The Ancient Mariner and Yankee Jack statues
On the Esplanade you will find two special statues commemorating two special Watchet creative characters. These statues were commissioned by Watchet Market House Museum.
Watchet harbour became the inspiration for the epic poem The Ancient Mariner by the romantic poet Samuel Taylor Coleridge. In 1797 he walked over the Quantock Hills from his home in Nether Stowey, along with his friends William and Dorothy Wordsworth, and came upon Watchet. It has been said that looking down at the town from St. Decuman’s Church gave him the inspiration for his poem.
The ship was cheered, the harbour cleared
Merrily did we drop
Below the kirk, below the hill
Below the lighthouse top.
A seven-foot high effigy of the mariner was designed and created by sculptor Alan B. Herriot, of Penicuik, Scotland, cast by Powderhall Fine Art Foundries in Edinburgh and unveiled by Dr. Katherine Wyndham in 2003.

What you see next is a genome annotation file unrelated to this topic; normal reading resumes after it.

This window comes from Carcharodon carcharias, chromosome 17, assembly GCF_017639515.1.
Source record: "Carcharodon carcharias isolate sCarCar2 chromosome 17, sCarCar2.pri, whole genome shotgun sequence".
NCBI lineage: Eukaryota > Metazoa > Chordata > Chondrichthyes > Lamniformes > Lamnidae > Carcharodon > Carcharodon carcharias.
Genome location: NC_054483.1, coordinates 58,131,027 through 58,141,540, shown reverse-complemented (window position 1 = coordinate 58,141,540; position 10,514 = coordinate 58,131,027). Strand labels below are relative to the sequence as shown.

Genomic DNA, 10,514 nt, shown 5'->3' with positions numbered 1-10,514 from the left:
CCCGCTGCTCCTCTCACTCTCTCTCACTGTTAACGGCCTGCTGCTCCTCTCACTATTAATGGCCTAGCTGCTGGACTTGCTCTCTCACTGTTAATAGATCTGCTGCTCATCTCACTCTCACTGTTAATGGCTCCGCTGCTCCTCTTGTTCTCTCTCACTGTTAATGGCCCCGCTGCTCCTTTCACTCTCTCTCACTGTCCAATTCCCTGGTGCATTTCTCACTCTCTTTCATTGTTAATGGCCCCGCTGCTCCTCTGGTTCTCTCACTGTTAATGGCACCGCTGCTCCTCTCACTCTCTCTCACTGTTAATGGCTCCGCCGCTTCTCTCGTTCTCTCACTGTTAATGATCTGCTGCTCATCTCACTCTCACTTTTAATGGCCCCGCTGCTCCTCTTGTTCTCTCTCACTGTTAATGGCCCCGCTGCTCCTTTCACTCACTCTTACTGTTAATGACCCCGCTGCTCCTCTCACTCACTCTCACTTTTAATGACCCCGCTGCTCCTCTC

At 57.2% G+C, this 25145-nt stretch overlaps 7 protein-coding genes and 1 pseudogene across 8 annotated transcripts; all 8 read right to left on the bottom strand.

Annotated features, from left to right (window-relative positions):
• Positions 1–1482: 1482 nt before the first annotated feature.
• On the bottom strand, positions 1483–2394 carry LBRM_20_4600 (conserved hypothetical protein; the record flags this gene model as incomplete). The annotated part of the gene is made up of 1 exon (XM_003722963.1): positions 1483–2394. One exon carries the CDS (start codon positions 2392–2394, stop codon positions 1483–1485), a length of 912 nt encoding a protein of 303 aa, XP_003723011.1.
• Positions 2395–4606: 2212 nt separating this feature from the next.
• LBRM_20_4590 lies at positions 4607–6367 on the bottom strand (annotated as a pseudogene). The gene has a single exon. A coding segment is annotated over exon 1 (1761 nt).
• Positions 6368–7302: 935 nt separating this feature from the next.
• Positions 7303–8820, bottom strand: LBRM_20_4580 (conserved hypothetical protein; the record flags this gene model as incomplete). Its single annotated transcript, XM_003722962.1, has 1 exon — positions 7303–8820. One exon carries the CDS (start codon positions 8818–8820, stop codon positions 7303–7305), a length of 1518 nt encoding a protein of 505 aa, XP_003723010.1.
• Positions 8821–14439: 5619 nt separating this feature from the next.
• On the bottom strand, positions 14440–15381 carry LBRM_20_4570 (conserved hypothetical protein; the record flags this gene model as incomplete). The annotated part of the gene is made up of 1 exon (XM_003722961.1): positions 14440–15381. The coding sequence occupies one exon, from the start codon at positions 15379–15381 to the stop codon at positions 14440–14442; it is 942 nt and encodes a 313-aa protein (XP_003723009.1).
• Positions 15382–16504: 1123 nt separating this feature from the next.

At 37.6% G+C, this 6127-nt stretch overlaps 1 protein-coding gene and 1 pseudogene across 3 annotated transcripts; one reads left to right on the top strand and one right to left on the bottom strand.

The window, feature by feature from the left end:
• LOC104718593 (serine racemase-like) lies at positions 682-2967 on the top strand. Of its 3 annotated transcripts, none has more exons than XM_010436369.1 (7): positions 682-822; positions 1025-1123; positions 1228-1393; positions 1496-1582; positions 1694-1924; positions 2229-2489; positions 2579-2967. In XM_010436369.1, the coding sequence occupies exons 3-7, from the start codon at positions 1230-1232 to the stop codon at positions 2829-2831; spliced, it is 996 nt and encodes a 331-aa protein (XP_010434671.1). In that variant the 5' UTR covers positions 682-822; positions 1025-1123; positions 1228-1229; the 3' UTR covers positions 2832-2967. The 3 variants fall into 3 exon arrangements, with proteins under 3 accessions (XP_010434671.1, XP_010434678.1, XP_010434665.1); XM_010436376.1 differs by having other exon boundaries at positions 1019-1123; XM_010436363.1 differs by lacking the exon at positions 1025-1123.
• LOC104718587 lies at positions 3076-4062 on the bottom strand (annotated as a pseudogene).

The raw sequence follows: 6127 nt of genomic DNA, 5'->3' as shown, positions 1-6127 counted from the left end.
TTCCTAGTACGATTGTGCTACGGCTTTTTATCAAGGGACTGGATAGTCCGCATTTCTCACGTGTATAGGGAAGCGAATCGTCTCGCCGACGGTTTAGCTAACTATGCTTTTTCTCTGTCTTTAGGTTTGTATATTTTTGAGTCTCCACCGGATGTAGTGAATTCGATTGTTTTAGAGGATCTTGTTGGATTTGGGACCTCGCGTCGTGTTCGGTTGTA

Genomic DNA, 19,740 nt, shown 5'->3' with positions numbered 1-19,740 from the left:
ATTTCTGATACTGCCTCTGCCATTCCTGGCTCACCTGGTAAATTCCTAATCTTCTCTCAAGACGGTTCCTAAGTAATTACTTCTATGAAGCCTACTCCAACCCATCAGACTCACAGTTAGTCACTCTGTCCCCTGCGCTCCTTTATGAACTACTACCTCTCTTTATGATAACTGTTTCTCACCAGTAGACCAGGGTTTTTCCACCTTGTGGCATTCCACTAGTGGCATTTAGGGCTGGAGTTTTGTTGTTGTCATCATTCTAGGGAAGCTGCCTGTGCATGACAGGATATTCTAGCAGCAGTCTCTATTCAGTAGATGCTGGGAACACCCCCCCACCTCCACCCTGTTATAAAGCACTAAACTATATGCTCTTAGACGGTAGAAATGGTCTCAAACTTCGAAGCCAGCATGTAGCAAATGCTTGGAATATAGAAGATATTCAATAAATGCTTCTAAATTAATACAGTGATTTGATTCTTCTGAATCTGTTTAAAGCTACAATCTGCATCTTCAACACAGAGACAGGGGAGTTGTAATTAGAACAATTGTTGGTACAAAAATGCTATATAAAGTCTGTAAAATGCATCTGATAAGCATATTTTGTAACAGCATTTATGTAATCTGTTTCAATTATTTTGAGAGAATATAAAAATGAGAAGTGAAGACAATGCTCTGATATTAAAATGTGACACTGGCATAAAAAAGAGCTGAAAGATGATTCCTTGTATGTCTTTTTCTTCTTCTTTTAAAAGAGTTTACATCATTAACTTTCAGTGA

John Short (‘Yankee Jack’) came into prominence as ‘father’ of sea shanties. Born locally in 1839, he first went to sea out of Watchet as a lad before going ‘deep sea’ and in the 1860’s joined a Yankee ship in the American Civil War. He sang as he sailed with, it is said, a most melodious voice and when he retired at the age of 61 he brought his songs home with him. These were collected and collated by Cecil Sharp and Sir Richard Terry for our English musical heritage. A statue of ‘Yankee Jack’ was funded by the Museum Society and public subscription and sculpted by Alan B. Herriot, of Penicuik, Scotland.
Yankee Jack is not averse to a selfie and has had many a visitor sitting on his knee for a quick photo! Make sure you tag your snaps with #lovewatchet.
For more information about Coleridge and the Ancient Mariner